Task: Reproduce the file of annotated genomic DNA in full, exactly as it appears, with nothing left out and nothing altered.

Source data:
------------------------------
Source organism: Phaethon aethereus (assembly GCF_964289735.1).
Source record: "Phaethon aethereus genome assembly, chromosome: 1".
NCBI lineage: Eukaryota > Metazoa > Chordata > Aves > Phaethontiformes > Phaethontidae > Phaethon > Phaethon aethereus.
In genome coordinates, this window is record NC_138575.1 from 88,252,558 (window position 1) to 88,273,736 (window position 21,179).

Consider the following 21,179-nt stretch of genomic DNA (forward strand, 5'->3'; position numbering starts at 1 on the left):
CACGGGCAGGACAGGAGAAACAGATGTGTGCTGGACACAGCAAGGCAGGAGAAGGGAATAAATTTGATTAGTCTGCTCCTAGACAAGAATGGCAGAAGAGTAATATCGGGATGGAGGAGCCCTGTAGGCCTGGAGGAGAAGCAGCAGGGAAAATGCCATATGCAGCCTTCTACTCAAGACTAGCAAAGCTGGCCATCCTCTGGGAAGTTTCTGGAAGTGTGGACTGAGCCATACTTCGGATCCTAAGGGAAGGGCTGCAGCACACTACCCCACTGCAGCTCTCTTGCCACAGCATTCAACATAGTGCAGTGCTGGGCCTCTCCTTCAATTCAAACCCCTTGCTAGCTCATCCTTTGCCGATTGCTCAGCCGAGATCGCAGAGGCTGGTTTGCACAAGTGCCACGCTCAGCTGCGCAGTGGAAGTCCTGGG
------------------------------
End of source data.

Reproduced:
Source organism: Phaethon aethereus (assembly GCF_964289735.1).
Source record: "Phaethon aethereus genome assembly, chromosome: 1".
NCBI lineage: Eukaryota > Metazoa > Chordata > Aves > Phaethontiformes > Phaethontidae > Phaethon > Phaethon aethereus.
In genome coordinates, this window is record NC_138575.1 from 88,252,558 (window position 1) to 88,273,736 (window position 21,179).

Consider the following 21,179-nt stretch of genomic DNA (forward strand, 5'->3'; position numbering starts at 1 on the left):
CACGGGCAGGACAGGAGAAACAGATGTGTGCTGGACACAGCAAGGCAGGAGAAGGGAATAAATTTGATTAGTCTGCTCCTAGACAAGAATGGCAGAAGAGTAATATCGGGATGGAGGAGCCCTGTAGGCCTGGAGGAGAAGCAGCAGGGAAAATGCCATATGCAGCCTTCTACTCAAGACTAGCAAAGCTGGCCATCCTCTGGGAAGTTTCTGGAAGTGTGGACTGAGCCATACTTCGGATCCTAAGGGAAGGGCTGCAGCACACTACCCCACTGCAGCTCTCTTGCCACAGCATTCAACATAGTGCAGTGCTGGGCCTCTCCTTCAATTCAAACCCCTTGCTAGCTCATCCTTTGCCGATTGCTCAGCCGAGATCGCAGAGGCTGGTTTGCACAAGTGCCACGCTCAGCTGCGCAGTGGAAGTCCTGGG